On the night before Holi, there is a practice to burn an effigy of Pootana – the Ogress who nearly killed Lord Krishna. The tradition is symbolic of the victory of divinity over demonic forces. It also shows the end of winter and darkness – as typified by Pootana.
The legend of Kamadeva
The legend has it that when Lord Shiva’s consort Sati committed herself to fire due to disgrace shown by her father Daksha to Shiva, Lord Shiva became extremely sad. He renounced his worldly duties and went into deep meditation. Meanwhile, Parvati started meditating to acquire Shiva as her husband. Moreover, since Shiva was least interested in the affairs of the world complications began to generate in matters of the world which made all the gods concerned and afraid, noted Riti Riwaz.
The gods then sought the help of Lord Kamadeva, the god of love and passion to bring Shiva back to his original self. As planned Kaama shot his love arrow on Shiva while he was in meditation. This made Shiva extremely angry and he opened his third eye – reducing Kamadeva to ashes. However, Kamadeva’s arrow had its effect and Lord Shiva married Parvati.
Holi Festival: Celebrations
Holi celebrations start on the night before Holi with Holika Dahan, where people perform rituals in front of a bonfire, praying for their inner evil to be destroyed, just as Holika was killed in the fire.
The carnival of colors begins the next morning, where people come out on the streets to play with colors, and drench each other in colored water through water guns or balloons, India Today cited.
Interestingly, different regions in India observe varied customs on this day. In West Bengal and Assam, for instance, Holi is known as Basanta Utsav or spring festival.
|Photo: Tusk Travel|
A popular form of Holi, called Lathmar Holi is celebrated in Barsana, a town near Mathura, in Uttar Pradesh, where women beat up men with sticks, as those on the sidelines chant ''Sri Radhey'' or ''Sri Krishna.''
Again, in Maharashtra, it is the time of Matki Phod (breaking the pot). Men climb on top of each other to form a human pyramid up to the height from which pot buttermilk is hung. The one who breaks the pot is named the Holi King of the year.
In Vrindavan, widows and estranged women immerse themselves in colors on Holi. Again, in Punjab, Sikhs revel in colors on Hola Mohalla, which is celebrated a day after Holi.
The customs and rituals may be different across regions but what unites them is the spirit of this festival of colors.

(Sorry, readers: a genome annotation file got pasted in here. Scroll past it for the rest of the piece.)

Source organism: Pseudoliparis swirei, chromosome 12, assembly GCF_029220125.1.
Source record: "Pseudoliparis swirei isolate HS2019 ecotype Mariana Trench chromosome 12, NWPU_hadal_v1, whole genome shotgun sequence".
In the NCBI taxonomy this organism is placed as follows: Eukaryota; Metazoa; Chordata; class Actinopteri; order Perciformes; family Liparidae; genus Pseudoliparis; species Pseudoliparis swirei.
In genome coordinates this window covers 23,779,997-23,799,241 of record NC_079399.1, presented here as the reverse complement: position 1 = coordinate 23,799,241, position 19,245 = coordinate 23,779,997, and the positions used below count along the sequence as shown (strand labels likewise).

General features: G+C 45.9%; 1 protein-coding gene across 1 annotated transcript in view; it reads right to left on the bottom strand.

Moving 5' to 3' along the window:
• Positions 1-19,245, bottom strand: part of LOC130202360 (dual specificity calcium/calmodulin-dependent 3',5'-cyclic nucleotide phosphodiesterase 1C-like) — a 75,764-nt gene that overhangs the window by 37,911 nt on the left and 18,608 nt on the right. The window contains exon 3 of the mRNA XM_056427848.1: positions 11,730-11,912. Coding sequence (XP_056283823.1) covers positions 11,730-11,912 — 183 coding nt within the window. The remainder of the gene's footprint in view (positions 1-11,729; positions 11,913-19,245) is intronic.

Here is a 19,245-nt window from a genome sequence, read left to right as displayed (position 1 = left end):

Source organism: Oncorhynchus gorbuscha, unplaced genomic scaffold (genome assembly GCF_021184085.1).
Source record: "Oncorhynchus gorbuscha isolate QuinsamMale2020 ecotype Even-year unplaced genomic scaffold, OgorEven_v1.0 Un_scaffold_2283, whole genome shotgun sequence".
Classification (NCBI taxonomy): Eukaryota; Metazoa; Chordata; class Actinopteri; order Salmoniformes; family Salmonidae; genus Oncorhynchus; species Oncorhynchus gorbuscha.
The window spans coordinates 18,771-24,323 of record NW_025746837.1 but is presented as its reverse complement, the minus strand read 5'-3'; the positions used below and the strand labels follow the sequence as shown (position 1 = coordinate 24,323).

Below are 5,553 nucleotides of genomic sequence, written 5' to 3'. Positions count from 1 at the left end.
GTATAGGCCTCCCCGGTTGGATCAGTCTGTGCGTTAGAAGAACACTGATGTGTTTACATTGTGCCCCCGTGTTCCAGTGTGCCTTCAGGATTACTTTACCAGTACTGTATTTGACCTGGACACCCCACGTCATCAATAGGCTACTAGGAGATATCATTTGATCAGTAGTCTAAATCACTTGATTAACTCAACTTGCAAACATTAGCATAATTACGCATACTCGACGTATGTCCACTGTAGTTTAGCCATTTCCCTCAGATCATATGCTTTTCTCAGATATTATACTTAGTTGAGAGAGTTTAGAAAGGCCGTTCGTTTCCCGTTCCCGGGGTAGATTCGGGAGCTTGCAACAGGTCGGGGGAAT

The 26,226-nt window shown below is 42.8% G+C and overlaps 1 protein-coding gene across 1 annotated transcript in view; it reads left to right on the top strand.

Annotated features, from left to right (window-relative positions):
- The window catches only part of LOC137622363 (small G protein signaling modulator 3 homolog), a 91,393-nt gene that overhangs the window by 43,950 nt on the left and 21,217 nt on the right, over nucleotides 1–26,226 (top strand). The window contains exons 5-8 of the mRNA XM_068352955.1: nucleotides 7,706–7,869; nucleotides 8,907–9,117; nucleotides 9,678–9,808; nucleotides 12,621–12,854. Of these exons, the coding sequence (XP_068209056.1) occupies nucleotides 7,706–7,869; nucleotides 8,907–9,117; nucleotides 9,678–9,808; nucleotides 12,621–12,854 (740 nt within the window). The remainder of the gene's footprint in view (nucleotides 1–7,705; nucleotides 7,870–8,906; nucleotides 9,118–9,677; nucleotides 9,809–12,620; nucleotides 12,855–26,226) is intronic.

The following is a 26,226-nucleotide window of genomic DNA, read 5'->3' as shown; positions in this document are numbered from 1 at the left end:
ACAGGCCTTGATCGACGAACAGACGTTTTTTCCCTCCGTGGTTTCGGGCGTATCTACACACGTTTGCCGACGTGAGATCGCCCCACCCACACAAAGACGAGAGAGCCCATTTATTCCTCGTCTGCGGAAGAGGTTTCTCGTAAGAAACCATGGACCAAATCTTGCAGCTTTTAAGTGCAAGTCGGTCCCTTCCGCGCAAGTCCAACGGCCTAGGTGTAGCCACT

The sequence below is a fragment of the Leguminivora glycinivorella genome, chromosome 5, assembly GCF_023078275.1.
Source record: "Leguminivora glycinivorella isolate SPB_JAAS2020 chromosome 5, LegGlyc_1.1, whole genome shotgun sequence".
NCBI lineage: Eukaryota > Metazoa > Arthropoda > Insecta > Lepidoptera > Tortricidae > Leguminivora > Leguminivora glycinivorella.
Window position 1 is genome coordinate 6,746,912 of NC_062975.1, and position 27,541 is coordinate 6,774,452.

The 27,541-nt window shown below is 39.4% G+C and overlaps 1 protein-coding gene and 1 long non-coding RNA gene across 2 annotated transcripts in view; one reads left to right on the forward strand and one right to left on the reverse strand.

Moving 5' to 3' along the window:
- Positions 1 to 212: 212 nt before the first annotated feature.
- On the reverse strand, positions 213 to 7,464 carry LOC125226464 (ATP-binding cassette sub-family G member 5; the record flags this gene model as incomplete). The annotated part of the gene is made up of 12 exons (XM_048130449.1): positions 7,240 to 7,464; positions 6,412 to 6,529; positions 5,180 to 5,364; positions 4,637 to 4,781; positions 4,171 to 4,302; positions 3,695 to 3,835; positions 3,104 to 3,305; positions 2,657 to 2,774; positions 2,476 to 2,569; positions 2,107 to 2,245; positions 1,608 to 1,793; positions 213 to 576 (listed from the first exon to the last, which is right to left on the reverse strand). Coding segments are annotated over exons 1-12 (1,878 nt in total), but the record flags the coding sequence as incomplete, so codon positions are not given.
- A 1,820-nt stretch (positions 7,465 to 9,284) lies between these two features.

Traditional Food to Eat for Holi
Sweet dishes are synonymous with Holi, with family gatherings and restaurants having a huge array of treats. The most popular is gujiya or stuffed dumplings, as well as ras malai – sweet dough balls stuffed with cream, saffron and pistachio nuts with fresh cardamom cream.
Puran Poli is another favorite, It’s a buttery flatbread similar to the ‘roti’ with stuffing (Puran) and it comes with ghee (clarified butter) or milk.
Holi Festival: Holi and religious tensions in India
Despite having roots in Hinduism, Holi has been celebrated across all religious communities in India. It is not uncommon to see Hindus and Muslims open up their homes to each other for religious festivities, Time reported.
This year’s Holi festivities come in the wake of mounting religious tensions and some of the worst religious violence India has seen in years. A controversial citizenship law invoked by Prime Minister Narendra Modi’s government has triggered nationwide protests and deadly clashes across the country.
As a festival, Holi has always been about breaking boundaries. While it is often seen as a colorful festival, Sippy, the religion professor, says it “has often involved much more violent forms of letting loose.” She points to pass incidents of sexual assault and harassment during Holi celebrations.
“Even though Holi can be a wonderful, celebratory spring festival, it is now just one reason for the vulnerable to feel terrified,” she adds. “We are already seeing whole new levels of horrific communal violence in India and there isn’t any space for letting loose at this moment.”